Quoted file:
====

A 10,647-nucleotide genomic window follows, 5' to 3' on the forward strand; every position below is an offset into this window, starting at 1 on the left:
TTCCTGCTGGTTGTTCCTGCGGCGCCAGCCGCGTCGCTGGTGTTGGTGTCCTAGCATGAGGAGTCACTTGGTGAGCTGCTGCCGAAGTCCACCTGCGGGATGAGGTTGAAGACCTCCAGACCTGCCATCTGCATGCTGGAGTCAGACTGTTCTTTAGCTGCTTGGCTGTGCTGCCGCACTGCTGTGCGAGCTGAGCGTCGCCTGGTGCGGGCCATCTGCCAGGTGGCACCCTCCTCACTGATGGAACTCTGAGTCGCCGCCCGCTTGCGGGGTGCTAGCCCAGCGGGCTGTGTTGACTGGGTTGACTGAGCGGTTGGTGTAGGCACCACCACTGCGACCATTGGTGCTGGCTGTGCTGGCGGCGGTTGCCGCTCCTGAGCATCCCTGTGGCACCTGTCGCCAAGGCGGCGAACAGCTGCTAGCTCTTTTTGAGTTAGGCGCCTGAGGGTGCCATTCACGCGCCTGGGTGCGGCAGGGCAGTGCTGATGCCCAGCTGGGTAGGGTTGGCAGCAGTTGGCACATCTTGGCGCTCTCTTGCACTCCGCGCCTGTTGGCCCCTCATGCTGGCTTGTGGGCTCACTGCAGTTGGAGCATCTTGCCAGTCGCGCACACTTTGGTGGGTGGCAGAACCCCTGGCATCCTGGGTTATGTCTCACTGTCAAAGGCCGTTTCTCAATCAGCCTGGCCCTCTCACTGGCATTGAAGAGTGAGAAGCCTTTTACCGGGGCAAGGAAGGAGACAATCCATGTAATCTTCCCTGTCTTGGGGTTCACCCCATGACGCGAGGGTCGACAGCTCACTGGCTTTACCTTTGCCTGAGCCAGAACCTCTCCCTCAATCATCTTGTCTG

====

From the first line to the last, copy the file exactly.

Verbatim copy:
A 10,647-nucleotide genomic window follows, 5' to 3' on the forward strand; every position below is an offset into this window, starting at 1 on the left:
TTCCTGCTGGTTGTTCCTGCGGCGCCAGCCGCGTCGCTGGTGTTGGTGTCCTAGCATGAGGAGTCACTTGGTGAGCTGCTGCCGAAGTCCACCTGCGGGATGAGGTTGAAGACCTCCAGACCTGCCATCTGCATGCTGGAGTCAGACTGTTCTTTAGCTGCTTGGCTGTGCTGCCGCACTGCTGTGCGAGCTGAGCGTCGCCTGGTGCGGGCCATCTGCCAGGTGGCACCCTCCTCACTGATGGAACTCTGAGTCGCCGCCCGCTTGCGGGGTGCTAGCCCAGCGGGCTGTGTTGACTGGGTTGACTGAGCGGTTGGTGTAGGCACCACCACTGCGACCATTGGTGCTGGCTGTGCTGGCGGCGGTTGCCGCTCCTGAGCATCCCTGTGGCACCTGTCGCCAAGGCGGCGAACAGCTGCTAGCTCTTTTTGAGTTAGGCGCCTGAGGGTGCCATTCACGCGCCTGGGTGCGGCAGGGCAGTGCTGATGCCCAGCTGGGTAGGGTTGGCAGCAGTTGGCACATCTTGGCGCTCTCTTGCACTCCGCGCCTGTTGGCCCCTCATGCTGGCTTGTGGGCTCACTGCAGTTGGAGCATCTTGCCAGTCGCGCACACTTTGGTGGGTGGCAGAACCCCTGGCATCCTGGGTTATGTCTCACTGTCAAAGGCCGTTTCTCAATCAGCCTGGCCCTCTCACTGGCATTGAAGAGTGAGAAGCCTTTTACCGGGGCAAGGAAGGAGACAATCCATGTAATCTTCCCTGTCTTGGGGTTCACCCCATGACGCGAGGGTCGACAGCTCACTGGCTTTACCTTTGCCTGAGCCAGAACCTCTCCCTCAATCATCTTGTCTG